Indica, Sativa or Hybrid? The Origin and End of Cannabis Categorizing

When purchasing bud, sometimes you are asked, "Are you looking for an Indica, Sativa or hybrid?". Other times you are asked, "How do you want to feel?". So, what's the deal? How do you find the perfect strain? Do you specifically look for an Indica dominate hybrid to mostly chill you out but keep you alert? Or perhaps a pure Sativa strain to get that energy going because you've got a lot of stuff to do? Here’s the thing, whether it is "Indica" or "Sativa", it doesn't truly state what effects you will experience after consumption.

The difference between Indica and Sativa

 

The difference between Indica and Sativa is based on what has been fed to consumers’ minds for years and years, that Indica strains will give you that "couch lock", chilled, relaxed feeling whereas a Sativa strain is going to give you more of an alert, energizing and uplifting feeling. Indica plants are visually shorter and fatter. Sativa plants are found to be taller and thin in appearance. So, I am sure you are wondering where the hell the terms even came from then?

 

Where and why did Indica and Sativa really come from?

 

These terms actually came from the Europeans of the 17th Century who consumed mostly Sativa plants. As all plants were then considered Sativa plants since the Latin term meant cultivated fruit or flowering from seed. Indica simply put means "cannabis from India" and is shorter and bushier. They also found that Indica plants not only differed in size and height but smelled different and produced more resin than the Europeans were used to at the time. Studies suggest that the cannabis plant originated from the Asian continent, where it grew in mostly wet places and nearby bodies of water. This is where Nomads of the 17th century discovered beautiful cannabis. The term "Sativa" was created in 1753 by a Swedish botanist named Carl Linnaeus and meant cultivated" and would describe the hemp plant growing in Europe at the time. In 1785 Jean-Baptiste Lamarck, proposed that there were two different types of cannabis species. Jean-Baptiste Lamarck, a naturalist, adopted the categorization of Cannabis Sativa and Cannabis Indica. It stated that Cannabis Sativa was cultivated in the western continents while Cannabis Indica was a wild species that grew in India (as stated above).

 

How do you find the perfect strain?

 

Pay attention to that terpene profile! Instead of focusing on how high the THC percentage is or whether a strain is more Indica or Sativa derived, figure out exactly how you want to feel. As budtenders, we pay close attention to terpenes. Terpenes are the beautiful scents you smell on those yummy crystallized buds. Similar to essential oils, terpene profiles are what create specific feelings. Take lavender for example; Lavender is known to help ease stress and help you relax.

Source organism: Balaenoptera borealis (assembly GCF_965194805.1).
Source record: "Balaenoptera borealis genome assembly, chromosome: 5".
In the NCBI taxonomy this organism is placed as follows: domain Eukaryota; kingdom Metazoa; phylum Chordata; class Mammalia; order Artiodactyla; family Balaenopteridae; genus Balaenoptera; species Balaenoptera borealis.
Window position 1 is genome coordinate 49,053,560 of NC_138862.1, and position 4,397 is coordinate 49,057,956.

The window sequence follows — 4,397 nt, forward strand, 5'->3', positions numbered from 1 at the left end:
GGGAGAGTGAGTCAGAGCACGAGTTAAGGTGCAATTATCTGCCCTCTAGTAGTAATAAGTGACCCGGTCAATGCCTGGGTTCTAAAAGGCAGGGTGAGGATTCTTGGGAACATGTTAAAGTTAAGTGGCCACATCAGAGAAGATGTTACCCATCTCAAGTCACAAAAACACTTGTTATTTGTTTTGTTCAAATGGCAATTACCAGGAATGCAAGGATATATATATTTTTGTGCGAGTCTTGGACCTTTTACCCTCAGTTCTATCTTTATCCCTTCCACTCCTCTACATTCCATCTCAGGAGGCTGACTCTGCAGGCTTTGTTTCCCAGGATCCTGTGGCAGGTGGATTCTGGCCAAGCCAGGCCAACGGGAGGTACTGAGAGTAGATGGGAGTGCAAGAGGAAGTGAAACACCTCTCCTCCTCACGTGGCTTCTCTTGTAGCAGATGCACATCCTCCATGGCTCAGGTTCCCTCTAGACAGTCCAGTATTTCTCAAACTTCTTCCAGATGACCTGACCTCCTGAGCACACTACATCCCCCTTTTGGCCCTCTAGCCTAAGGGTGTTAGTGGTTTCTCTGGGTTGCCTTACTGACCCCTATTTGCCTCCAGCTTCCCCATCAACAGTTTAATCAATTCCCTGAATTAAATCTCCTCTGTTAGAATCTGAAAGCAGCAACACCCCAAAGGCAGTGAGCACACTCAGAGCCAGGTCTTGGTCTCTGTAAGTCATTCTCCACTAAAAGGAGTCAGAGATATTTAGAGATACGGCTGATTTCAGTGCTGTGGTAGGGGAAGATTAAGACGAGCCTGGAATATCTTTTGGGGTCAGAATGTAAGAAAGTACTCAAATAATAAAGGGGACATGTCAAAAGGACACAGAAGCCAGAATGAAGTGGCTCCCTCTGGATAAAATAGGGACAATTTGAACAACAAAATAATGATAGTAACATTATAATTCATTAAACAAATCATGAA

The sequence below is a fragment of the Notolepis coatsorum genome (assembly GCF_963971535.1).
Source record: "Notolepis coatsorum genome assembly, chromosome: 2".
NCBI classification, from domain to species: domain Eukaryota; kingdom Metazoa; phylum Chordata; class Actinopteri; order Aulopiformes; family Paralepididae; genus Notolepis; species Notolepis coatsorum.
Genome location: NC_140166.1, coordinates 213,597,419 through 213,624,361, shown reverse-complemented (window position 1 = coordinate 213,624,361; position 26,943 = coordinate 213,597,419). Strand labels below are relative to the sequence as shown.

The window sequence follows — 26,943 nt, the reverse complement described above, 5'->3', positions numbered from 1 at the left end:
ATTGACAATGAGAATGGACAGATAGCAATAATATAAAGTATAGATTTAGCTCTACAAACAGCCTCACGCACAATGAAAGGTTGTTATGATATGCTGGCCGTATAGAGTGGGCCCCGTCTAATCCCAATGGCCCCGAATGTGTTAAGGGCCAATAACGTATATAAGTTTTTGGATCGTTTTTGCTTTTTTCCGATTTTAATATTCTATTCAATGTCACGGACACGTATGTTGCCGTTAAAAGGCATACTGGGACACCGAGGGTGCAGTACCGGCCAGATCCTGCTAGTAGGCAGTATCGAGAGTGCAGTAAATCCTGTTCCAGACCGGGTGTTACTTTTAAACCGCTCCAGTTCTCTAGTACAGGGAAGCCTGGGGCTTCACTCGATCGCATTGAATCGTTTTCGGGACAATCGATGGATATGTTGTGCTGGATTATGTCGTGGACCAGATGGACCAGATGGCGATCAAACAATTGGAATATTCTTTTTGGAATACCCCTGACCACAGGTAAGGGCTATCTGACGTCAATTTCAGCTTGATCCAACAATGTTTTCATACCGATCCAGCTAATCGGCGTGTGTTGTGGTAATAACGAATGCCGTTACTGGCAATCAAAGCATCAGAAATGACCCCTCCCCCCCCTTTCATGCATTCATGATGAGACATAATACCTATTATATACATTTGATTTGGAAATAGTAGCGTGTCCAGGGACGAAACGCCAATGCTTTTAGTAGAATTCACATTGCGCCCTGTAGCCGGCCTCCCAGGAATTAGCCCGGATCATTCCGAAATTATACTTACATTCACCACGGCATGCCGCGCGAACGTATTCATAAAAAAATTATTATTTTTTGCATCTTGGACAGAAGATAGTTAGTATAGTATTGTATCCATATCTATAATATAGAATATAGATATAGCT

Common Terpenes and Their Functions

 

Myrcene - This terpene is found to be one of the more dominant of the terp family. Its aromas include earthy, clove, and musky. It brings about feelings of relaxation and also has anti-inflammatory properties. It is commonly found in mangos and hops.

Strains: White Widow, Special Kush, Skunk XL

 

Limonene - Also very abundantly found in cannabis but not found in all strains. You will smell citrus fruits when you break open the flower. Because of its great smell, aroma-therapeutically it helps ease stress and put you in a good mood or uplift your spirit. It also has powerful anti-fungal and anti-bacterial properties!

Strains: Sour Diesel, OG Kush, Lemon Haze

 

Pinene - Pinene is pretty self-explanatory as it signals strong scents of pine. There are two different types of pinene: Alpha-pinene, which is that strong pine scent and Beta-pinene, which gives out scents like rosemary or dill. Pinene is also found to have strong anti-inflammatory and antiseptic type properties.

Strains: Strawberry Cough, Blue Dream, Dutch Treat

 

Linalool - Linalool is the terpene that is also found in lavender, and in the aromatherapy world, lavender is known to help ease stress and help you relax. Its strong aromas give off a spicy floral scent. Linalool can also be found in citrus fruits, laurel and birch. It is known mostly for its anti-anxiety, anti-depressant and stress relieving effects.

Strains: Headband, AK47, Amnesia Haze

 

Caryophyllene - This particular terpene has been studied and found to be capable of treating anxiety and depression. When you smell this terpene, you will pick scents of pepper and spice and is also found in black pepper, cinnamon, and rosemary.

Strains: Girl Scout Cookies, Sunset Sherbet, Pineapple Express

 

Humulene - Those hoppy aromas you smell on your weed sometimes comes from the terpene humulene. Humulene, similar to the other terpenes, is also known to be an antioxidant. It can also be found in evergreen trees, ginger and tobacco. Like the other terpenes above, humulene is also found to have anti-inflammatory properties.